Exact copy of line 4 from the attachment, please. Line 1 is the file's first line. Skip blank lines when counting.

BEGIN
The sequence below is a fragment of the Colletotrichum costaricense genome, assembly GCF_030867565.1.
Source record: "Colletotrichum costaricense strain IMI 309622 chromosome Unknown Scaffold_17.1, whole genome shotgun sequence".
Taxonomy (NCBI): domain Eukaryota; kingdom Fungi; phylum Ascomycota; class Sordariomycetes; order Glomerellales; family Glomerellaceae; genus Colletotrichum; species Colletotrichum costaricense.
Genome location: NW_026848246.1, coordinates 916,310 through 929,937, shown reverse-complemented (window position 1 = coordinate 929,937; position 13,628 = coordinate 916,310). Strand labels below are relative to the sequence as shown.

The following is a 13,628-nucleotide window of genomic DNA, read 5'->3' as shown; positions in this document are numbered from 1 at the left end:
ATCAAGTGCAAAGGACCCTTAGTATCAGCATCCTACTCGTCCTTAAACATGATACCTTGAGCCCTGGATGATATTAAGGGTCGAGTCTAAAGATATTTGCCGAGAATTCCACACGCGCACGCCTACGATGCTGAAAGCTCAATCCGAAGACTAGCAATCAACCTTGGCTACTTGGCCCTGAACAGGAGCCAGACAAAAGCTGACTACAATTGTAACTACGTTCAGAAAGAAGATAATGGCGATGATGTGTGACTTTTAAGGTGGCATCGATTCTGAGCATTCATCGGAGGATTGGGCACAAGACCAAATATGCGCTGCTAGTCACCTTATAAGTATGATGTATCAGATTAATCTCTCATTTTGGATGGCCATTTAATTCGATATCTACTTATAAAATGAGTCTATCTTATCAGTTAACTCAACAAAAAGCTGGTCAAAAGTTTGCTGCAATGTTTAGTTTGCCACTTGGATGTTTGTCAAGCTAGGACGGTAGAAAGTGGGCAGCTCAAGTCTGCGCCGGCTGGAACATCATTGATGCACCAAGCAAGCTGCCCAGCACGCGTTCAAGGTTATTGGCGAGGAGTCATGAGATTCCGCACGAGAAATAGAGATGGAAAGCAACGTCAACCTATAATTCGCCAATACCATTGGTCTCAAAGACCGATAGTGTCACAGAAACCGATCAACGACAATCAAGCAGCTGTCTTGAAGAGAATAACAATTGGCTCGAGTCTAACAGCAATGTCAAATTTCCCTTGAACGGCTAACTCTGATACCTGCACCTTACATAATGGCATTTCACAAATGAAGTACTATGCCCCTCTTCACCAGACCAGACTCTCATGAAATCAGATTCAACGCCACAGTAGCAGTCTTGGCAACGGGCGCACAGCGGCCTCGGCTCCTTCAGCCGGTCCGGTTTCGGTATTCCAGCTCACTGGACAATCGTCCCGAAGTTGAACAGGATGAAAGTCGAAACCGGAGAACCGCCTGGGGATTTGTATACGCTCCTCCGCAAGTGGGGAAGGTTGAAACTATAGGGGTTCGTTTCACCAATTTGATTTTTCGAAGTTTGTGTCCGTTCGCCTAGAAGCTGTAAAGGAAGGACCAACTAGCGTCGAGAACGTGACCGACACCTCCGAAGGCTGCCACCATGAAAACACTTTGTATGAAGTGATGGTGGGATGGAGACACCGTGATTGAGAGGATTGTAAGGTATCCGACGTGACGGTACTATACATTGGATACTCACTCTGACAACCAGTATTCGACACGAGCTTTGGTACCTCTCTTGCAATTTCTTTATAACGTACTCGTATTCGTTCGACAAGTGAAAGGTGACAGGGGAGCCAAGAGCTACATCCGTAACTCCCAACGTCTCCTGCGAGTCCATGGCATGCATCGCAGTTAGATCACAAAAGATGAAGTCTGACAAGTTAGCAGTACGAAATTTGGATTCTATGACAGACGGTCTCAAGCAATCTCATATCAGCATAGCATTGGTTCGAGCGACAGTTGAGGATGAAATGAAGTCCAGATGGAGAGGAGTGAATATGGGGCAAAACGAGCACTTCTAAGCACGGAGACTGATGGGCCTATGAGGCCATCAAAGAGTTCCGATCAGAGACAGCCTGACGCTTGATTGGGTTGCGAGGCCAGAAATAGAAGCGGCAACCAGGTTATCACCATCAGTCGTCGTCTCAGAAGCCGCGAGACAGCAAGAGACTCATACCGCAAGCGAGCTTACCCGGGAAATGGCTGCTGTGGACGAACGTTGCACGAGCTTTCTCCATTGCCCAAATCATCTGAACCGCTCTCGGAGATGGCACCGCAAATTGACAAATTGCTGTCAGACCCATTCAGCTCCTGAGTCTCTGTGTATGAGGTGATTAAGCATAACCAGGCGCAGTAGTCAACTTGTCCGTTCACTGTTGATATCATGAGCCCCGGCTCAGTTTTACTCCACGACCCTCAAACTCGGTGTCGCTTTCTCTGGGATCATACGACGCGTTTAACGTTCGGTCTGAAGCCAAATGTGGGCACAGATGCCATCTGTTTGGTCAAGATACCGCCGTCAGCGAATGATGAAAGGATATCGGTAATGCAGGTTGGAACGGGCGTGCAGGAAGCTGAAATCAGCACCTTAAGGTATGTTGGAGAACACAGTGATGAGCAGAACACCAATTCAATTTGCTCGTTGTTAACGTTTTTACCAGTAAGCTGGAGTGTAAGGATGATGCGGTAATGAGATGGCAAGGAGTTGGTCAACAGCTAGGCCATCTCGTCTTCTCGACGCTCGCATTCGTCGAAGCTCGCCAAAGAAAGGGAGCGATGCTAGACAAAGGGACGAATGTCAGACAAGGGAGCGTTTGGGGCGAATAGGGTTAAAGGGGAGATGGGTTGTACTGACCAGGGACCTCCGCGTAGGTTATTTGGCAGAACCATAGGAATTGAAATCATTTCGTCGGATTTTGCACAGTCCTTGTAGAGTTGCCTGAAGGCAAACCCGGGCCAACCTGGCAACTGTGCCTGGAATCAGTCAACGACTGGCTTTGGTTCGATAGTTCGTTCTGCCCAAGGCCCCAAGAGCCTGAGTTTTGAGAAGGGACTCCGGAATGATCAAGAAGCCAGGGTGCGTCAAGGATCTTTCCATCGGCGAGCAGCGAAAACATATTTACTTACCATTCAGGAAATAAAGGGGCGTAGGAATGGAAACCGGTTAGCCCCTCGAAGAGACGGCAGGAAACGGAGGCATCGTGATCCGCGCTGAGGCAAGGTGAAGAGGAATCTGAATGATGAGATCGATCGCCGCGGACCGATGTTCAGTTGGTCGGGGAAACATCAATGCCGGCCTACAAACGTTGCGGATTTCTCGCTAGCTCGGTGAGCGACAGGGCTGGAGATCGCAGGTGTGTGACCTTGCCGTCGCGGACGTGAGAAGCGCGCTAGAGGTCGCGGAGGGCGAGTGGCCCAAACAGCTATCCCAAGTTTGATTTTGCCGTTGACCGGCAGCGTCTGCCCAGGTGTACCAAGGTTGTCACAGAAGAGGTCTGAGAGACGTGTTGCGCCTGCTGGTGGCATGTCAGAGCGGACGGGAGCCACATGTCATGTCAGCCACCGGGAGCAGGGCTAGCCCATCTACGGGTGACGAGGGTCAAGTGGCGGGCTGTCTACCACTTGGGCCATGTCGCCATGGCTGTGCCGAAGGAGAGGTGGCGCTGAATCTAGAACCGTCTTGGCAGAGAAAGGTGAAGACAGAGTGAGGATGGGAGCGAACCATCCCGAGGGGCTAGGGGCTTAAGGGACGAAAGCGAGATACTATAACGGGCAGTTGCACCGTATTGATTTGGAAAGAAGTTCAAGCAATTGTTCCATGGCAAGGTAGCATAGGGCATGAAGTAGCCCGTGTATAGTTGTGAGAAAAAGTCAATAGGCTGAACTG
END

Genome location: NW_026848246.1, coordinates 916,310 through 929,937, shown reverse-complemented (window position 1 = coordinate 929,937; position 13,628 = coordinate 916,310). Strand labels below are relative to the sequence as shown.